Do Coconut Aminos Taste Like Soy Sauce?
Yes, coconut aminos taste like soy sauce, although they are milder and a bit sweeter than soy sauce.
Plus, soy sauce is saltier than coconut aminos.
Are Coconut Aminos the Same As Soy Sauce?
Coconut aminos and soy sauce have similar flavor profiles, but the former is made from fermented coconut tree sap, and the latter is created from fermented soybeans and wheat.
As coconut aminos are slightly sweeter than soy sauce, some people argue that the sweetness is undesirable for certain meals or recipes.
Plus, coconut aminos are considerably more expensive than soy sauce and can be harder to find in regular grocery stores.
Are Coconut Aminos Healthy?
If consumed in small amounts, coconut aminos are not an unhealthy condiment—but they’re also not considered a health food.
Coconut aminos still contain sodium and sugar, so it’s best to use this condiment moderately.
As coconut aminos are allergen-friendly, they are much healthier for people with gluten or soy allergies or intolerances, as soy sauce contains both gluten and soy.
Do Coconut Aminos Taste Like Coconut?
Coconut aminos don’t taste much like coconut, although they do have a slightly sweet taste due to being derived from fermented coconut tree sap.
Are Coconut Aminos Healthier Than Soy Sauce?
Coconut aminos are slightly healthier than soy sauce, as they have about two-thirds less sodium than soy sauce.
Replacing soy sauce with coconut aminos can help reduce your overall sodium intake, which is linked to lower blood pressure, cardiovascular health, and weight.
Research has shown that high salt intake is significantly linked to higher body fat levels, with each 1-gram per day increase in sodium raising the risk of obesity by 26%.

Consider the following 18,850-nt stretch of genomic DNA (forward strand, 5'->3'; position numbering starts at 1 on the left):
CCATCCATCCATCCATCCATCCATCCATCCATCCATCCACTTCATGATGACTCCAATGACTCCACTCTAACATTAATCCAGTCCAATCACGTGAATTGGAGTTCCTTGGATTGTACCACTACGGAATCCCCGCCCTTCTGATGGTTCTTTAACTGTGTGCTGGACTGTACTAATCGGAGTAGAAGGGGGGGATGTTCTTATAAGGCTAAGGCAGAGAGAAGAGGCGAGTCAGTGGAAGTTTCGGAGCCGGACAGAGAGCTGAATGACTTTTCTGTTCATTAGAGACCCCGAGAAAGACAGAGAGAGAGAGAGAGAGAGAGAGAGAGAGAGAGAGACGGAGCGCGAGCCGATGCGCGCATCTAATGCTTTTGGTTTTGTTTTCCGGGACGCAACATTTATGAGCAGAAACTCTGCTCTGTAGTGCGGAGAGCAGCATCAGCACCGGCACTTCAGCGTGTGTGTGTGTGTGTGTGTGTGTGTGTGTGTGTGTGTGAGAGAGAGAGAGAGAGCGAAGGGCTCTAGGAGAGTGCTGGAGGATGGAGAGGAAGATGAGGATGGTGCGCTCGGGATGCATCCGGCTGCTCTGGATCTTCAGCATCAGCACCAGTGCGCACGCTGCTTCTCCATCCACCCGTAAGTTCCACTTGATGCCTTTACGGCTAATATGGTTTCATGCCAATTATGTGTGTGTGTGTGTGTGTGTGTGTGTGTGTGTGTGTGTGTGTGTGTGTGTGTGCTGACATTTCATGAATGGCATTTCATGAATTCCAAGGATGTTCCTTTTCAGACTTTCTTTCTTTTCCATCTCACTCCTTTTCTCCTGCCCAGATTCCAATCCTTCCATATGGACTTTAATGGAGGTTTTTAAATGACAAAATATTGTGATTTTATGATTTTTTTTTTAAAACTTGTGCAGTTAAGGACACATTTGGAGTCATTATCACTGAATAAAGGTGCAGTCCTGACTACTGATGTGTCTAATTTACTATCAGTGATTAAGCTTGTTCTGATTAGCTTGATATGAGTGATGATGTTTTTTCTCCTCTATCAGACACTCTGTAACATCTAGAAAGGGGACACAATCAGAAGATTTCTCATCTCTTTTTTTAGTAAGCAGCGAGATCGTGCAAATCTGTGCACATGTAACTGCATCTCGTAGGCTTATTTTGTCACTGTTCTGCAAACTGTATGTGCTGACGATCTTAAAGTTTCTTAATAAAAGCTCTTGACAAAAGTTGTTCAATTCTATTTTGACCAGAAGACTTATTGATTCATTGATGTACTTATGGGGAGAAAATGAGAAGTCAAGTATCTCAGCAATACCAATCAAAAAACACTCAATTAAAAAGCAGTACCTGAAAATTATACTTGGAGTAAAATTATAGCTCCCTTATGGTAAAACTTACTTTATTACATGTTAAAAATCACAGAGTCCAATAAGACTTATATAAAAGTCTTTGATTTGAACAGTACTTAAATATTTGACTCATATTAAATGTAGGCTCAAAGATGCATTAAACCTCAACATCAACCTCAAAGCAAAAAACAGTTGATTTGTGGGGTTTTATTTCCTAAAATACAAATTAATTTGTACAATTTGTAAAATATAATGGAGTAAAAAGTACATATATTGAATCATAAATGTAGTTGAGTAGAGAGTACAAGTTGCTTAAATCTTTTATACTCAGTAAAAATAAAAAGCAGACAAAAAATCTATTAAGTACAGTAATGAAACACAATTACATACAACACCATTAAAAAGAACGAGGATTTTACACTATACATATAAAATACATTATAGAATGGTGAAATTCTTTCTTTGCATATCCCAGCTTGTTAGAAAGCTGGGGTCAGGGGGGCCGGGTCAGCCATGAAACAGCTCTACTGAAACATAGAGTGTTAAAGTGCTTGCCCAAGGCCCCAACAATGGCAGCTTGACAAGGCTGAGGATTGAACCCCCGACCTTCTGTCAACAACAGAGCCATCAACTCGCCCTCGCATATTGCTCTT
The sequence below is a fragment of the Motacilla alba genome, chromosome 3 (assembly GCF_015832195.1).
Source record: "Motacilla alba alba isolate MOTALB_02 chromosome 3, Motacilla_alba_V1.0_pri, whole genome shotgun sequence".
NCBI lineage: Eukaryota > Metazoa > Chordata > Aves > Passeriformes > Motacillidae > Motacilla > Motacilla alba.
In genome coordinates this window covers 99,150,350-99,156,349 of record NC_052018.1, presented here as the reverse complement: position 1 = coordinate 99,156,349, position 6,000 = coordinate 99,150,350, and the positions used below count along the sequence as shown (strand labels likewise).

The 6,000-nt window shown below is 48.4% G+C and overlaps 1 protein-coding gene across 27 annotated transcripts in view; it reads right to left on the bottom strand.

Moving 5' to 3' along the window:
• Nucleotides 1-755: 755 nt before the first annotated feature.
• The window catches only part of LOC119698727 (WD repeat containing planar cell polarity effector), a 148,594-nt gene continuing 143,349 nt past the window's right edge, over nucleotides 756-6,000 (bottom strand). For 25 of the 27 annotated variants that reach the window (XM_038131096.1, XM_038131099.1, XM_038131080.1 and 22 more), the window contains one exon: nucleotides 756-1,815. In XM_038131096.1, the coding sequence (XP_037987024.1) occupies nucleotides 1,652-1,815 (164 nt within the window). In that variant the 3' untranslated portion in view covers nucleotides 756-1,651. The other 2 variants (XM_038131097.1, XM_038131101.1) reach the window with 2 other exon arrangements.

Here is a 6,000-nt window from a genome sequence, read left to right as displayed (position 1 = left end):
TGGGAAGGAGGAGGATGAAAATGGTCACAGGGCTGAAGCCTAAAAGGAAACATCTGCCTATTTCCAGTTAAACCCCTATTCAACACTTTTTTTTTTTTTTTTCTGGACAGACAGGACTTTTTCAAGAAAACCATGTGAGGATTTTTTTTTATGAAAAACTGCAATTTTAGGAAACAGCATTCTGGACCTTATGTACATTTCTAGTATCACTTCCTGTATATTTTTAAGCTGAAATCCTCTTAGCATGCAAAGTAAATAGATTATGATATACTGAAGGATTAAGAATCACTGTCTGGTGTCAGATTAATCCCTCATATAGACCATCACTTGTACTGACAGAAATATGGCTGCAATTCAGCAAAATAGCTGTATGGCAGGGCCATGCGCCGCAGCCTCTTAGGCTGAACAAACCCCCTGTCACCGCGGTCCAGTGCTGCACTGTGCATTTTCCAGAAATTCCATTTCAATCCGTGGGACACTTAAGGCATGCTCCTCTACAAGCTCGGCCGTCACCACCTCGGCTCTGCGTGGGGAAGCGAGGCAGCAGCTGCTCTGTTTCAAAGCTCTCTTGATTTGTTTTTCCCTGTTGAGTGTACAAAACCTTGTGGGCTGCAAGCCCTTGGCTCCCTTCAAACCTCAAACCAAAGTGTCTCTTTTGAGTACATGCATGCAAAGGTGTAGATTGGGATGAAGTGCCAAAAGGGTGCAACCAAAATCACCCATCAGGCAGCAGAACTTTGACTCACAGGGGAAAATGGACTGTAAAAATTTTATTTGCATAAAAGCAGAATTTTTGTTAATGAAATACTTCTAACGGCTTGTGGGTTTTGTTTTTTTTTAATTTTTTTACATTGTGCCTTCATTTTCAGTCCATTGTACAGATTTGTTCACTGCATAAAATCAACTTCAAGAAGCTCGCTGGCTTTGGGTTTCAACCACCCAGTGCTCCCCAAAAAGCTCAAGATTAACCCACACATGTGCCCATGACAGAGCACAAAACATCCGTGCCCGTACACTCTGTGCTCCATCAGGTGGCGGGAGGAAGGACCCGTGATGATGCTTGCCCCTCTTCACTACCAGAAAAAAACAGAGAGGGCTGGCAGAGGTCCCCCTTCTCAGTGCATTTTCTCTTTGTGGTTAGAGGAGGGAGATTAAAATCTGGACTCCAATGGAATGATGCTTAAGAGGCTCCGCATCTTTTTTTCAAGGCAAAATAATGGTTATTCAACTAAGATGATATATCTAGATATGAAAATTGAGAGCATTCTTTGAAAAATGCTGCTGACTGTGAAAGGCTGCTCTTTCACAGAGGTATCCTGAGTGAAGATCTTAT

Chronically high sodium consumption is also associated with organ damage, including the kidneys, heart, and brain.
Therefore, reducing sodium intake by switching to coconut aminos could be beneficial.
However, coconut aminos contain more sugar than soy sauce (3g per tablespoon compared to less than 1g), so consuming coconut aminos in moderate amounts is recommended.
Are Coconut Aminos Anti-Inflammatory?
Coconut aminos are not considered an anti-inflammatory food.
Although coconut sap itself has anti-inflammatory properties, there is no research suggesting that coconut aminos provide the same benefits.
Do You Have To Refrigerate Coconut Aminos?
Coconut aminos don’t technically need to be refrigerated but are ideally stored in a cool, dark place—which could be the refrigerator.
However, like soy sauce, coconut aminos may last longer if kept in the fridge after opening.
Can You Substitute Soy Sauce for Coconut Aminos?
Yes, you can substitute soy sauce for coconut aminos and vice versa.
Other common substitutes for soy sauce or coconut aminos include Worcestershire sauce, teriyaki sauce, liquid aminos, or fish sauce.
- Both coconut aminos and soy sauce are popular condiments for Asian cuisine.
- While soy sauce contains soy, wheat, and gluten, coconut aminos are an excellent gluten-free and soy-free substitute.
- Soy sauce contains about two-thirds more sodium, but coconut aminos contain more sugar.
- The taste between the two is similar, but soy sauce is richer and saltier, while coconut aminos are slightly sweet.
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Ma Y, He FJ, MacGregor GA. High salt intake: independent risk factor for obesity?. Hypertension. 2015;66(4):843-849. doi:10.1161/HYPERTENSIONAHA.115.05948